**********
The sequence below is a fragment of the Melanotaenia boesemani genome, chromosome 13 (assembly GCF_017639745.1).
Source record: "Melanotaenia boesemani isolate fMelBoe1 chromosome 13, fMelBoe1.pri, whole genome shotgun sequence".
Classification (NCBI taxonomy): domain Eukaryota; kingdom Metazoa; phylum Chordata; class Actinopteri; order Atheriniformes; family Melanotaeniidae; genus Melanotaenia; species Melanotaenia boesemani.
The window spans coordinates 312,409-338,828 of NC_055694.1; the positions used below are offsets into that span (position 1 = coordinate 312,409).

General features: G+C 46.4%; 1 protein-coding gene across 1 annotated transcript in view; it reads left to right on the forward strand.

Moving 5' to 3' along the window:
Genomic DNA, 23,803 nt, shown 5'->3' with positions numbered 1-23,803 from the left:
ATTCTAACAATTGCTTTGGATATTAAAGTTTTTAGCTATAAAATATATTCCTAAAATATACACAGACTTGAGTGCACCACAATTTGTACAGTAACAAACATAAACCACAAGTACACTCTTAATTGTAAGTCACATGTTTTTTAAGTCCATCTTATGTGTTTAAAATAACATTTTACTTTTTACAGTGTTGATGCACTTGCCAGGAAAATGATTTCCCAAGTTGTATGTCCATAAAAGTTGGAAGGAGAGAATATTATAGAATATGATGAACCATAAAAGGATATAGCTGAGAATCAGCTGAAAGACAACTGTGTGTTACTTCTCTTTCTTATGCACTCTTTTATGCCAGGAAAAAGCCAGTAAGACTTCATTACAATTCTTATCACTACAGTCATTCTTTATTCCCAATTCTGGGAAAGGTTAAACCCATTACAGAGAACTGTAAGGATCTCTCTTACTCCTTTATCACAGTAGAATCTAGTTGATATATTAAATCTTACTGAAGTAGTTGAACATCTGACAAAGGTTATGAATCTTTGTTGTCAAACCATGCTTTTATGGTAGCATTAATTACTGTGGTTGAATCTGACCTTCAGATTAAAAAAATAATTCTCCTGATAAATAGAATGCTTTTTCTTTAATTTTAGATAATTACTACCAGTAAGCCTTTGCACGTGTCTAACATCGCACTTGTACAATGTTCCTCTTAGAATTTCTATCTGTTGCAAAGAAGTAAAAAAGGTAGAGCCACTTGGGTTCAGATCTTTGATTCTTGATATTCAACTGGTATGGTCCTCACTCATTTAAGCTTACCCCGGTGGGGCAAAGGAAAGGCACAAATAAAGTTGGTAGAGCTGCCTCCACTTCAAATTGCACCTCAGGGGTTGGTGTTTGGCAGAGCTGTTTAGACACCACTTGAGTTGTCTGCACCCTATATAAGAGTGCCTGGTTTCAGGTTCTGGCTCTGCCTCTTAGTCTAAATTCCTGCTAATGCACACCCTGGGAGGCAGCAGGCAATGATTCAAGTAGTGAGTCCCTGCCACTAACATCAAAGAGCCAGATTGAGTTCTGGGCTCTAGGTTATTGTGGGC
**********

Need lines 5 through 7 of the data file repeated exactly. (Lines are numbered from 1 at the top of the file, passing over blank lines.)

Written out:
General features: G+C 46.4%; 1 protein-coding gene across 1 annotated transcript in view; it reads left to right on the forward strand.

Moving 5' to 3' along the window:
Genomic DNA, 23,803 nt, shown 5'->3' with positions numbered 1-23,803 from the left: